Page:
REASON TWO: Right now Roger Goodell is the goat. If the two sides continue to negotiate and settle this thing on their own, leaving us with a full season and training camps, he's still a goat. If they wait until the 25th hour he can position himself as a leader and make it look like he saved the season. Wait. I'm confusing my commissioners. Only David Stern has that kind of power. We'll find out just how much in a few months.
REASON THREE: This situation needs to be dragged through the courts as long as possible without resolution so that our tax dollars are being put to the most rational, worthwhile use.
REASON FOUR: In our great nation, we don't applaud expedient solutions to problems. We like things drawn out to "saga" status. That way, fifty new people that don't deserve it (De Maurice Smith, Jeff Pash, Judge Doty please step forward) can become famous overnight for arguing law that doesn't effect the common American's life outside of their desired mode of Sunday entertainment in the fall. If we play our cards right and stay away from the negotiating table, there could be three or four reality series waiting to happen here.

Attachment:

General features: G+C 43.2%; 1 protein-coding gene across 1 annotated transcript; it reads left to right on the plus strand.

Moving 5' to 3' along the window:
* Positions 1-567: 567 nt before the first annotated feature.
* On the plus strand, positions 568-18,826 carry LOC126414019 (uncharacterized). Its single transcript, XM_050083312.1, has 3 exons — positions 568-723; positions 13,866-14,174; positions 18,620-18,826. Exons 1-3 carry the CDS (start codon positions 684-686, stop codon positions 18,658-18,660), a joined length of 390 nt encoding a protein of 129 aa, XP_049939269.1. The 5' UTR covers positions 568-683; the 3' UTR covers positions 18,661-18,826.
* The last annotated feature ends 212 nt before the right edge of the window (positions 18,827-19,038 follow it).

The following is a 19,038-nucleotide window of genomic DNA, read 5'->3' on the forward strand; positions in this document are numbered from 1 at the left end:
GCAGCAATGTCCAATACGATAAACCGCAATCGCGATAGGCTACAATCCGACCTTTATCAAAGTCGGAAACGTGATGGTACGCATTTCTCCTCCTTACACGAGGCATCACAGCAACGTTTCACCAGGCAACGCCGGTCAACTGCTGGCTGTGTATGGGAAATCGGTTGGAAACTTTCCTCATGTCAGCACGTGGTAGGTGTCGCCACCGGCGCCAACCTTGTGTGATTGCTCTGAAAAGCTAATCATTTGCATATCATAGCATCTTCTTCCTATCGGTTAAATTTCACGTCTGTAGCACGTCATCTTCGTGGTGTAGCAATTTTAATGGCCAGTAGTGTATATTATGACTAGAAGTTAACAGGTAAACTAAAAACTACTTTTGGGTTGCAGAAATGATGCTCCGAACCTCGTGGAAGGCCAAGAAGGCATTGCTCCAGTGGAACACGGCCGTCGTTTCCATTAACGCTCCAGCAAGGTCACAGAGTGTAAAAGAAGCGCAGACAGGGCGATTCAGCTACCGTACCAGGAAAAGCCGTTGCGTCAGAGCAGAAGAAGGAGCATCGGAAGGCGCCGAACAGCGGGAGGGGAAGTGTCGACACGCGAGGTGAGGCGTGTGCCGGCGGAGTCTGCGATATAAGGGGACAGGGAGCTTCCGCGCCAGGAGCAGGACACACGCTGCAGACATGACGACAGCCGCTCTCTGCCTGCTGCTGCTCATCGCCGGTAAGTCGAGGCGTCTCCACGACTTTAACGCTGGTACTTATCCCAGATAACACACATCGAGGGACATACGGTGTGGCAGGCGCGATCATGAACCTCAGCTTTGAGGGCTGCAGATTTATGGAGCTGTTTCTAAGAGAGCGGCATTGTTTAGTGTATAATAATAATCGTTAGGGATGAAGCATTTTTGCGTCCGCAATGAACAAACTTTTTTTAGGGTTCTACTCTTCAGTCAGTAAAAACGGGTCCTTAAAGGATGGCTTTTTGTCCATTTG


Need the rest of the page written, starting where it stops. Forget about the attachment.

REASON FIVE: The strip club industry is raking in money right now, as bored NFL players with nothing to do clear out their savings to support the fine young women of the pseudo-porn industry. They're giving the NFL a cut to keep the lockout going. Then again, if it gets to September and the players aren't getting paychecks, the strip clubs are going to be asking the NFL for their money back.
Pete Lieber is a freelance writer and a Philadelphia sports enthusiast who hopes the Eagles have more than 2 weeks to prepare for a season. Follow him on Twitter at @Lieber14.